– You can distribute cash flow through dividends and share buybacks
– And you can have a change in the trading multiple of your stock
As just described, I think we can’t hold too much hope out for the first indicator. This is not a preview of Q3 earnings, to be announced next week, which strike us as unusually difficult to predict thanks to the high degree of geographic volatility, issues in Europe, exchange rate movements, and the lumpy impact of inflationary pressures.
But I would be very surprised if, in 5 years’ time, we look back and see much more than 3% p.a. EBIT growth, with a commensurate change in distributable cash flow.
That distributable cash flow is likely to produce another ~4% of annual return for investors at the current share price, roughly the inverse of the 25x FCF multiple at which McDonald’s trades.
This gives us ‘ex-multiple’ prospective shareholder returns of around 7% per annum. I consider this to be effectively the base case for McDonald’s. As I said, management have executed well in a difficult environment. I think risks in the future are skewed to the downside, particularly overseas, and currency translation effects are likely in any case to present a big headwind in the next couple of years.
Finally, on the multiple expansion point, I present simply the following graph from Seeking Alpha’s Charting tab, which shows McDonald’s EV/EBITDA over the prior decade:
The only period with a higher valuation than today is the pandemic period, when EBITDA was artificially suppressed by store closures globally and incredibly choppy consumer demand.
In a ‘normal’ environment, this is the most expensive the stock has ever been: and by quite some margin. Note that 10 years ago the multiple was effectively half of today.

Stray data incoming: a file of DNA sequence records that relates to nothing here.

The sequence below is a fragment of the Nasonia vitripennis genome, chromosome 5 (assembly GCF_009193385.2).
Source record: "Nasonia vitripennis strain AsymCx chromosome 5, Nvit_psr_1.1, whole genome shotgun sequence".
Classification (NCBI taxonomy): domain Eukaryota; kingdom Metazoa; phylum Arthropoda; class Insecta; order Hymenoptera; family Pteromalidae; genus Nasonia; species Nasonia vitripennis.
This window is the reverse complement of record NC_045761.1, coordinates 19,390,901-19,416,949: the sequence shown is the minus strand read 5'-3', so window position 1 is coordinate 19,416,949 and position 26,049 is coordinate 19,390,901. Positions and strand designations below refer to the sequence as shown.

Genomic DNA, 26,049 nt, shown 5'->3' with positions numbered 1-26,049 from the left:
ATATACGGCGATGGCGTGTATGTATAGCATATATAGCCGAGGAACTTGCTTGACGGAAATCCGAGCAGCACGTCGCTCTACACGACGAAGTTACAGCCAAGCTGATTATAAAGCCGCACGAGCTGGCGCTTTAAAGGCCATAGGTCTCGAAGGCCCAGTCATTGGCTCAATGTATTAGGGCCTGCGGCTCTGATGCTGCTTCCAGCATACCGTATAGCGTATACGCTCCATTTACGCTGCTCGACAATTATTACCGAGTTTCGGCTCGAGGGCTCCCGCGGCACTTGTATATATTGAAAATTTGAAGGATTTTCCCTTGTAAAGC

This tells us one thing: there is a lot more downside risk to valuation multiples than upside risk, particularly as risk-free rates increase. For much of the last decade, that extreme valuation level could be justified by US government bond yields at historically low levels. Now, though, we are back to rates on a par with 2008, and higher than at any point since then. The justification for paying a 4% free cash flow yield for an equity is a lot trickier when government bonds themselves yield more than that.
Looking up the cap structure
Given McDonald’s low leverage level and cash flow characteristics, I see essentially no risk to their bonds, which have been crushed year-to-date by yield compression, driven by that risk-free dynamic mentioned above.
I know many investors do not have a fixed income element to their portfolios, but as yields start to increase, we have a preference for moving the ‘lower risk’ portion of the book into fixed income securities. In our view, there is little justification to holding slow growth stocks at over 20x FCF multiples when rates are where they are.
The 2042 3.7% issue, for instance, is down 35% year-to-date, against the equity which is broadly flat:
As a consequence, you can now get a 6.3% contractual yield-to-maturity on some of the safest paper you will find on the market. If 2042 sounds like a lot of duration, remember that the stock is trading at 26x FCF.
Compare that to my expected 7% return on the equity, with a huge amount of downside risk from potential multiple contraction. There’s just not enough meat on the bone.
Even much shorter duration paper – like the 2026 bond – yields 5.4%, for corporate bonds almost as close to risk free as you’ll find.
The market is gifting us an opportunity to shift out of lower growth, high quality names, at exceptionally high multiples. The fixed income markets have got the message. The equity markets have not, yet.
McDonald’s will likely remain a brilliant business: but there is a price for everything, and a risk-reward balance in every security. As things stand today, we much prefer the bonds.
Disclosure: I/we have no stock, option or similar derivative position in any of the companies mentioned, and no plans to initiate any such positions within the next 72 hours. I wrote this article myself, and it expresses my own opinions. I am not receiving compensation for it (other than from Seeking Alpha). I have no business relationship with any company whose stock is mentioned in this article.